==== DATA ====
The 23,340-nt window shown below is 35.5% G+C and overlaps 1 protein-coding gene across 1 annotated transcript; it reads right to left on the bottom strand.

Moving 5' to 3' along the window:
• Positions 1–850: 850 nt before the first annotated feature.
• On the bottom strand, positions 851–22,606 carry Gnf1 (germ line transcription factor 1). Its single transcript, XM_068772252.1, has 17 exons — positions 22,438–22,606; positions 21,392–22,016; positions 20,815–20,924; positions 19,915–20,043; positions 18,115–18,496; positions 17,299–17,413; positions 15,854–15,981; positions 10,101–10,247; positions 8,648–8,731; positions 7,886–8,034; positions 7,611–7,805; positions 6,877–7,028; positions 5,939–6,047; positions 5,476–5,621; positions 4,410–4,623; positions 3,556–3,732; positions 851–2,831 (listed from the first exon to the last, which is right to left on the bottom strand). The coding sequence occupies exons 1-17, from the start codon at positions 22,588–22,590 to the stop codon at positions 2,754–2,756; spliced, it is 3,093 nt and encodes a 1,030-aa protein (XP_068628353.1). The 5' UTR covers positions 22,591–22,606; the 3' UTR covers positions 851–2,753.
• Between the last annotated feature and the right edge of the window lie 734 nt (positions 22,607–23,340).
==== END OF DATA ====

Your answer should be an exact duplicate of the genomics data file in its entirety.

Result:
The 23,340-nt window shown below is 35.5% G+C and overlaps 1 protein-coding gene across 1 annotated transcript; it reads right to left on the bottom strand.

Moving 5' to 3' along the window:
• Positions 1–850: 850 nt before the first annotated feature.
• On the bottom strand, positions 851–22,606 carry Gnf1 (germ line transcription factor 1). Its single transcript, XM_068772252.1, has 17 exons — positions 22,438–22,606; positions 21,392–22,016; positions 20,815–20,924; positions 19,915–20,043; positions 18,115–18,496; positions 17,299–17,413; positions 15,854–15,981; positions 10,101–10,247; positions 8,648–8,731; positions 7,886–8,034; positions 7,611–7,805; positions 6,877–7,028; positions 5,939–6,047; positions 5,476–5,621; positions 4,410–4,623; positions 3,556–3,732; positions 851–2,831 (listed from the first exon to the last, which is right to left on the bottom strand). The coding sequence occupies exons 1-17, from the start codon at positions 22,588–22,590 to the stop codon at positions 2,754–2,756; spliced, it is 3,093 nt and encodes a 1,030-aa protein (XP_068628353.1). The 5' UTR covers positions 22,591–22,606; the 3' UTR covers positions 851–2,753.
• Between the last annotated feature and the right edge of the window lie 734 nt (positions 22,607–23,340).